crawlin’ the hume
Thousands of people lined old sections of the Hume Highway to admire over 235 historic trucks as they rumbled through Victorian towns long-bypassed from Highway 31. Tamara Whitsed speaks with the drivers who crawled the Hume
When 235 historic trucks travelled the old Hume Highway from Melbourne to Albury in April, the camaraderie was as much a feature of the run as the trucks themselves.
Crawlin’ the Hume is a biennial truck run which unites old highway runners and truck enthusiasts of all ages. The trucks left Campbellfield, on Melbourne’s north, early on Saturday morning, April 16.
Thousands of people waited along the old highway to greet the Kenworths, Internationals, Macks, Dodges, Whites, Peterbilts, Volvos, Fords, Mercedes, Atkinsons, Reos, Bedfords, Commers, Chevrolets, Diamond Ts, Austins, Studebakers and Fodens.
One of the oldest trucks was David Daws’ 1923 Mack AC which he carried behind his 1961 Mack B61. David says it would have been impractical to drive the AC on the old Hume. “It only does about 15km/h flat out, so it’d be a pretty long trip from Craigieburn to Albury. I’d be the snail on the road.”
Brian Smith’s 1923 Ford TT was the oldest truck to make the journey under its own steam – or rather its own fuel. “I dropped the coil out of it and then I popped another coil in it and away it went – didn’t miss a beat,” Brian says. “It cost me about 10 minutes.”
Brian’s T Model has now completed three Crawlin’ the Humes and two Haulin’ the Humes.
A 1926 T Model Ford also conquered this year’s run. Its owner, Ray Smith of Rochester, says driving his T Model over Pretty Sally in top gear was the highlight of the weekend. His Ford reached a top speed of 65km/h for a while on some of the flatter straights. This was the first time Ray had taken part in the event.
Trucks had to be 25 years or older to register. Some of the younger trucks, like Norm Cornfoot’s 1985 SAR Gold Nugget Kenworth SAR, were impressive blinged-up representations of their era. (The SAR is Number 28 of the 30 limited edition Gold Nuggets.)
Chris Darwin’s 1986 Kenworth SAR is unrestored and displays its wear and tear like a badge of honour. “All I’ve done is polish it and made it shiny,” he says. “That’s all I’m going to do. It’s still got stone chips and it’s just the perfect example of a good working truck.”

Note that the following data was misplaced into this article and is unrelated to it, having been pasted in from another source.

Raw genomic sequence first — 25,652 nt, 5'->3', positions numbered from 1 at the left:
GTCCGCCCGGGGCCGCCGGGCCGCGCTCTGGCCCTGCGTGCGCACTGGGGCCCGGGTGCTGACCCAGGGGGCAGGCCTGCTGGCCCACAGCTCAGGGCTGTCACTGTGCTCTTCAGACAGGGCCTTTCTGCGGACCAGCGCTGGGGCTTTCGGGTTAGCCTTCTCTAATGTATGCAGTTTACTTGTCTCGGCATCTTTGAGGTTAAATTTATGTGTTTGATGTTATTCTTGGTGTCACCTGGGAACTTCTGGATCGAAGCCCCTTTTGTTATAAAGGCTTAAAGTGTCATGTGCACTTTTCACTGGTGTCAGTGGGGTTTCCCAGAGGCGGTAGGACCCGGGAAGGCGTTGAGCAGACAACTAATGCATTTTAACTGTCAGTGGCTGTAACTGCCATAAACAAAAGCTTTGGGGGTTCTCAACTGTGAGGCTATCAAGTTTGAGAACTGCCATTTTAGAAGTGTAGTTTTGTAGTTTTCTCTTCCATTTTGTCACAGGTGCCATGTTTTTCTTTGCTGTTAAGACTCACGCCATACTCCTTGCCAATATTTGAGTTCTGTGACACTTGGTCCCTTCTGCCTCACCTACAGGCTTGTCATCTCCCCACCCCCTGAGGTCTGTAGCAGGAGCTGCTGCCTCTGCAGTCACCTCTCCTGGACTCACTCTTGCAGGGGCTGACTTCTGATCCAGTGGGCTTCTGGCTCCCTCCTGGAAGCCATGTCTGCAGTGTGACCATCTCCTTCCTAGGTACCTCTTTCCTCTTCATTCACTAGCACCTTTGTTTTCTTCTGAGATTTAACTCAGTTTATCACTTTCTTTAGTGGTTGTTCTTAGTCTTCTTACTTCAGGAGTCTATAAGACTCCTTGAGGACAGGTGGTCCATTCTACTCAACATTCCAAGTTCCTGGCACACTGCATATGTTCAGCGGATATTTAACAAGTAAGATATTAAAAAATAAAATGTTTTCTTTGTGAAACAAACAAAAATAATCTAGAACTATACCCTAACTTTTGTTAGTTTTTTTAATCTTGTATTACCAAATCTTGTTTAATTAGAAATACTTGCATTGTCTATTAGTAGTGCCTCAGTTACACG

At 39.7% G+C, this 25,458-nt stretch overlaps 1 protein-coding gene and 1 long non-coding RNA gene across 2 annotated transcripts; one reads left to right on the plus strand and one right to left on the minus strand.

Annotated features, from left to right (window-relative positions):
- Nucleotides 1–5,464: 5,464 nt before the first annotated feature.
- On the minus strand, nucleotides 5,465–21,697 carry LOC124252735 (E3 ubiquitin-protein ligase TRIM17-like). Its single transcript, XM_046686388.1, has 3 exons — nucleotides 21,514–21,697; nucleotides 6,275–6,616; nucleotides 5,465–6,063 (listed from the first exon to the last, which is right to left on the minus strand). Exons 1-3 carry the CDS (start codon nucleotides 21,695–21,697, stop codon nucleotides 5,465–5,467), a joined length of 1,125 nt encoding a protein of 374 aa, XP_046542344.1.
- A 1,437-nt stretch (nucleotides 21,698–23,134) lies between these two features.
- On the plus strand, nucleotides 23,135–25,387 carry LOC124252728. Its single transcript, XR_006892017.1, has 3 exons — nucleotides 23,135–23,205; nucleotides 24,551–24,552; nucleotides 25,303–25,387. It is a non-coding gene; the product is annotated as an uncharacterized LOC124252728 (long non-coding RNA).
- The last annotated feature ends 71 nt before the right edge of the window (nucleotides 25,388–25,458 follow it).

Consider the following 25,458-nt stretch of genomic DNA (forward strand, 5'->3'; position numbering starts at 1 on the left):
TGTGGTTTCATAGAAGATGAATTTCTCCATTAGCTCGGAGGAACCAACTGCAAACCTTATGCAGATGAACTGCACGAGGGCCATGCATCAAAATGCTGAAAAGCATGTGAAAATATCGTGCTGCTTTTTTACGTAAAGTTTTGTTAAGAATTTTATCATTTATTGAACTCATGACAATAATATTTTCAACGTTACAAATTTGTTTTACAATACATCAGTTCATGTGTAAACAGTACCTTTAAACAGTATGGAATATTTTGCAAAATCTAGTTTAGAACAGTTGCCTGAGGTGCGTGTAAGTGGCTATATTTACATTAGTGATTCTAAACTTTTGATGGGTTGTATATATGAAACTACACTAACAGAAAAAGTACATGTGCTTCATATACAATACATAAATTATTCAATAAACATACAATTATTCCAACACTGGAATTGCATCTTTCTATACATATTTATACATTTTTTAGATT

The Cummins Big Cam 400 was in great condition when Chris purchased the SAR from Babinda in Far North Queensland last year. It was originally a Finemore truck.
“It’s got two hatches in the bonnet which only
Finemores had,” Chris says. “So you don’t have to chuck the bonnet up to check the oil and the water.” The feature seems unnecessary – Chris rarely needs to top up the oil or water.
Graham Wright’s 1965 International AB 184D stood out among the many recently restored trucks. He bought the truck in 2014 and finished restoring it last September. Then he turned his attention to a 1965 McGrath trailer. “This is the maiden voyage for the truck and trailer,” Graham says.
The trucks travelled from Campbellfield to Winton in the morning, following the old
Hume where possible. After passing through Wallan they climbed Pretty Sally and continued on through Broadford, Tallarook, Seymour, Mangalore, Avenel, Locksley, Longwood, Euroa, Violet Town, Baddaginnie and Benalla.
The lunch break at Winton Motor Raceway gave truck enthusiasts a close-up look at the vehicles and an opportunity to speak with drivers.
When Gordon Russell of Colac parked his
1963 International R190 at Winton its distinctive shade of blue (it’s actually called ‘peacock green’) attracted the attention of Josh Porker of Mildura. Josh was at the raceway to race motorbikes, but from a distance he recognised Gordon’s International as the truck his father and grandfather had driven during his childhood. Gordon was thrilled about the coincidental meeting and proud to show Josh the restored truck.